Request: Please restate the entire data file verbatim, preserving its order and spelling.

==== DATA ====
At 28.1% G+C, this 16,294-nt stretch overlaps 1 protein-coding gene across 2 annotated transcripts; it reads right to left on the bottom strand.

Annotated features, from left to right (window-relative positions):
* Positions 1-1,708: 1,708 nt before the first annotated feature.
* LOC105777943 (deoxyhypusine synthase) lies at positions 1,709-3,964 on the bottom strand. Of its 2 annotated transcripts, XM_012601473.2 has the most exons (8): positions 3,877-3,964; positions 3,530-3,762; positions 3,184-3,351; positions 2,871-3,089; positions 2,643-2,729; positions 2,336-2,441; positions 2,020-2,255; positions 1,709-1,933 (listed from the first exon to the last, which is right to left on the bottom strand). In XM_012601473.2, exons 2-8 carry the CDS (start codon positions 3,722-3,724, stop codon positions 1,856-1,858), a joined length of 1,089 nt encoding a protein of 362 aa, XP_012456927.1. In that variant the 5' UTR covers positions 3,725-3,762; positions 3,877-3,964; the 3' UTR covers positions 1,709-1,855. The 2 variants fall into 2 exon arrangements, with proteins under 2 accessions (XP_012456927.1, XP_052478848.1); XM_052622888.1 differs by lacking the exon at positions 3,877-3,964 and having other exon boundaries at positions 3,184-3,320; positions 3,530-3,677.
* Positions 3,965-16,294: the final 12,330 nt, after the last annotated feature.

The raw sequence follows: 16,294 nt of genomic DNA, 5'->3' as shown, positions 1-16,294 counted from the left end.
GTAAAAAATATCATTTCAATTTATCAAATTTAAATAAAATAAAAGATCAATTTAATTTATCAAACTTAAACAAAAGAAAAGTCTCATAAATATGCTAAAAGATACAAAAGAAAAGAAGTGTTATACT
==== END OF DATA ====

At 28.1% G+C, this 16,294-nt stretch overlaps 1 protein-coding gene across 2 annotated transcripts; it reads right to left on the bottom strand.

Annotated features, from left to right (window-relative positions):
* Positions 1-1,708: 1,708 nt before the first annotated feature.
* LOC105777943 (deoxyhypusine synthase) lies at positions 1,709-3,964 on the bottom strand. Of its 2 annotated transcripts, XM_012601473.2 has the most exons (8): positions 3,877-3,964; positions 3,530-3,762; positions 3,184-3,351; positions 2,871-3,089; positions 2,643-2,729; positions 2,336-2,441; positions 2,020-2,255; positions 1,709-1,933 (listed from the first exon to the last, which is right to left on the bottom strand). In XM_012601473.2, exons 2-8 carry the CDS (start codon positions 3,722-3,724, stop codon positions 1,856-1,858), a joined length of 1,089 nt encoding a protein of 362 aa, XP_012456927.1. In that variant the 5' UTR covers positions 3,725-3,762; positions 3,877-3,964; the 3' UTR covers positions 1,709-1,855. The 2 variants fall into 2 exon arrangements, with proteins under 2 accessions (XP_012456927.1, XP_052478848.1); XM_052622888.1 differs by lacking the exon at positions 3,877-3,964 and having other exon boundaries at positions 3,184-3,320; positions 3,530-3,677.
* Positions 3,965-16,294: the final 12,330 nt, after the last annotated feature.

The raw sequence follows: 16,294 nt of genomic DNA, 5'->3' as shown, positions 1-16,294 counted from the left end.
GTAAAAAATATCATTTCAATTTATCAAATTTAAATAAAATAAAAGATCAATTTAATTTATCAAACTTAAACAAAAGAAAAGTCTCATAAATATGCTAAAAGATACAAAAGAAAAGAAGTGTTATACT